What is myomectomy?
Myomectomy is a surgical procedure that removes uterine fibroids – non-cancerous tumors that can originate from the muscle and connective tissue of the uterus. More than 50% of women will be diagnosed with uterine fibroids in their lifetimes, but only a small fraction of those will have symptoms that require treatment. In some cases, uterine fibroids can cause heavy and painful menstruation, painful sexual intercourse, and urinary frequency and urgency. They can somtimes interfere with fertility and pregnancy. (Click here for more information on uterine fibroids and treatments)
Will my myomectomy impair my ability to conceive?
Women have many medical and surgical options for the management of uterine fibroids. If surgery is needed, myomectomy is the preferred fibroid treatment for women who want to become pregnant.
How is myomectomy performed?
A myomectomy can be performed in several ways, often depending on the location, size and number of uterine fibroids. Removal of very large uterine fibroids may require a full abdominal incision (also called “open” surgery). Recovery after this kind of surgery usually takes four to six weeks.
Fortunately, minimally invasive myomectomy can be performed with laparoscopy using only small cuts in the abdominal wall. With this approach, special tools are used to break apart and remove the uterine fibroids through the surgical openings. Compared to open surgery, laparoscopy offers the following potential benefits:
- Significantly less pain
- Less blood loss
- Fewer complications
- Less scarring
- A shorter hospital stay
- A faster return to normal daily activities
One possible disadvantage of laparoscopy compared to open surgery is a lower level of access and visibility for the surgeon. However, another approach, called da Vinci Myomectomy, offers the advantages of laparascopy combined with improved surgical control and access. With the da Vinci Surgical System, small incisions are used to introduce miniaturized surgical instruments and a high-definition 3D camera. Operating from a da Vinci console a few feet away, Dr. Garofalo views a magnified, high-resolution 3D image of the surgical site. State-of-the-art computer technologies convert Dr. Garofalo’s hand movements into precise micro-movements of the da Vinci instruments.
Due to the increased risk of bleeding, a myomectomy is never performed during pregnancy.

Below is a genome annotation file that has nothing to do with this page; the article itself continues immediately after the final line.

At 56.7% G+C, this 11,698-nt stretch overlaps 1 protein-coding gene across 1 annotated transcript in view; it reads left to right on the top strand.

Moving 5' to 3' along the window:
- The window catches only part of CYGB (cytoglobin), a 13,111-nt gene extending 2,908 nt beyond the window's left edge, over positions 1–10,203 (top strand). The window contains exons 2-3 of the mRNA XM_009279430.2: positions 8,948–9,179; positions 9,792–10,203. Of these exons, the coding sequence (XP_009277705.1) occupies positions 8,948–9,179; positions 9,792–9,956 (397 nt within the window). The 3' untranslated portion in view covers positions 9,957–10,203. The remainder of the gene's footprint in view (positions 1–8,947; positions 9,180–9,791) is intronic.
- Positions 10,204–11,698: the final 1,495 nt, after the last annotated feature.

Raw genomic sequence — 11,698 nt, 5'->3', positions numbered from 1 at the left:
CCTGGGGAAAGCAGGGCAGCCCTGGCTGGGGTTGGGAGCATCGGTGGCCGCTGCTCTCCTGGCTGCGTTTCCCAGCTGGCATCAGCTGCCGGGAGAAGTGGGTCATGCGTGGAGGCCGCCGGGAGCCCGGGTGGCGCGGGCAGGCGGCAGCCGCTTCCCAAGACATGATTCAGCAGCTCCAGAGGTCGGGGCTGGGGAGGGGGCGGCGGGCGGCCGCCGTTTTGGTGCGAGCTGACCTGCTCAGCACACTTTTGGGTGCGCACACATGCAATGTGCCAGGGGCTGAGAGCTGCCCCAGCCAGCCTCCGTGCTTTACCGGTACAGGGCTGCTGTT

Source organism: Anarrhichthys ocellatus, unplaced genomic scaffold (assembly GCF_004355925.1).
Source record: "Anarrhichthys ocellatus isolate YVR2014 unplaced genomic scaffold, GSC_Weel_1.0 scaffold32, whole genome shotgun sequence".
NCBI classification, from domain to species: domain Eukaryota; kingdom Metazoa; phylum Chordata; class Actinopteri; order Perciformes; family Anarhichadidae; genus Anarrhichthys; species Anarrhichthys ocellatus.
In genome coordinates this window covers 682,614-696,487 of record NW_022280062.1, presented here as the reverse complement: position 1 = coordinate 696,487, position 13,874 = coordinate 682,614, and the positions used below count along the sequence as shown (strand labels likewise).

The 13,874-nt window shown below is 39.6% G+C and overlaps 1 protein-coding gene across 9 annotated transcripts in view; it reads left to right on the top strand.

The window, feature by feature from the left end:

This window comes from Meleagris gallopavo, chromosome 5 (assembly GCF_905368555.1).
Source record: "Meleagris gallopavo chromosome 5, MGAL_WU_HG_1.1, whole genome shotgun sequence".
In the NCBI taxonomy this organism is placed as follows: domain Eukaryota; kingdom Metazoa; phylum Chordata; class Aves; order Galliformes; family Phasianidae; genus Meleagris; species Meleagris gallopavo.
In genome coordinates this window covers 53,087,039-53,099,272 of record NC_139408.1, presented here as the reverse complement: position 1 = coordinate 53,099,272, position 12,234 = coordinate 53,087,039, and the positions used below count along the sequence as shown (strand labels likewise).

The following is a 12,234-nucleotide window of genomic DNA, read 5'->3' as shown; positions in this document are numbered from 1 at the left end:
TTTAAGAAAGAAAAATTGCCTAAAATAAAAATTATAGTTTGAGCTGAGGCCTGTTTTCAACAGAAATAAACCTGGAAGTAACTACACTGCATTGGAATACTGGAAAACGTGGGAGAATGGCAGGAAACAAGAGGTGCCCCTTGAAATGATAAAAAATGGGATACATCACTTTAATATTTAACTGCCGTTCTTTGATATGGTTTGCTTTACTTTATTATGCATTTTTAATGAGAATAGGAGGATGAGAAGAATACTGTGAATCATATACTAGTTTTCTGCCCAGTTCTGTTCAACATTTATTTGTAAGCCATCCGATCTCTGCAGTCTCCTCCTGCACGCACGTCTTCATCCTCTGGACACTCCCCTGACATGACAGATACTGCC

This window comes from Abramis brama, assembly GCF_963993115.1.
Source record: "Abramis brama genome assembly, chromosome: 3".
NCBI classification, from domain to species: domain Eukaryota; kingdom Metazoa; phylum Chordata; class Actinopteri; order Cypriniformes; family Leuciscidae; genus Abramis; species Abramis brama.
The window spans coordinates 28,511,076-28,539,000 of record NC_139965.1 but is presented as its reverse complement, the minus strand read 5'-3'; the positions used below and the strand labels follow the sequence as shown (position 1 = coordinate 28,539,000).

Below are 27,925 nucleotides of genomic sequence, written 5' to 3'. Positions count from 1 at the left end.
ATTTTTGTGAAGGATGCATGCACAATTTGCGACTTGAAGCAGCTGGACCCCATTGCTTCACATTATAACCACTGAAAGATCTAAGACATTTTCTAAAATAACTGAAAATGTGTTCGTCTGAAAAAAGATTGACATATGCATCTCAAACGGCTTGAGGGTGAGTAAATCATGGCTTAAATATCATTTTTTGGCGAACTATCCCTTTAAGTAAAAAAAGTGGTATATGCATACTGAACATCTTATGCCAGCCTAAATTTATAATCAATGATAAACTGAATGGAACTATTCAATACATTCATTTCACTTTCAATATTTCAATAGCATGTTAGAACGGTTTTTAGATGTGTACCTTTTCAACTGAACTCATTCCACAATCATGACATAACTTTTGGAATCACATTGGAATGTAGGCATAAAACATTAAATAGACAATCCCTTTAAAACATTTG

What risks or disadvantages are associated with myomectomy?
Blood loss and the need for blood transfusion are the most common risks during myomectomy and are seen more commonly with very large and multiple fibroids. When difficulties are encountered during laparoscopic or da Vinci myomectomy, a full abdominal incision may be needed in order to safely accomplish the goals of the procedure. Although this happens in only a small percentage of cases, everyone undergoing laparoscopic or da Vinci surgery should be prepared for this possibility.
If pregnancy occurs after any kind of myomectomy, there is a small risk of uterine rupture, about 1 in 200 chance. In some cases, a cesarean section may be recommended in order to prevent uterine rupture. This depends in part on the size, location, and number of uterine incision made during myomectomy.
After myomectomy, uterine fibroids return in about 50% of women. Talk to Dr. Garofalo about fibroid recurrence what your options could be if this occurs.
What is the recovery period following myomectomy?
Most patients are fully recovered and ready to return to full activity less than two weeks after extensive laparoscopic or da Vinci procedures. As a general rule, you should feel better every day after the procedure.
Can a myomectomy improve my fertility?
Uterine fibroids can interfere with fertility by blocking the Fallopian tubes or by obstructing blood flow to the uterine lining, making it more difficult for an implanted embryo to grow and develop. In these cases, myomectomy can remove the obstructions, improve fertility, and reduce the likelihood of fibroid-related infertility and miscarriages. Dr. Garofalo will work with your infertility doctor to determine whether your type of infertility is likely to benefit from myomectomy.
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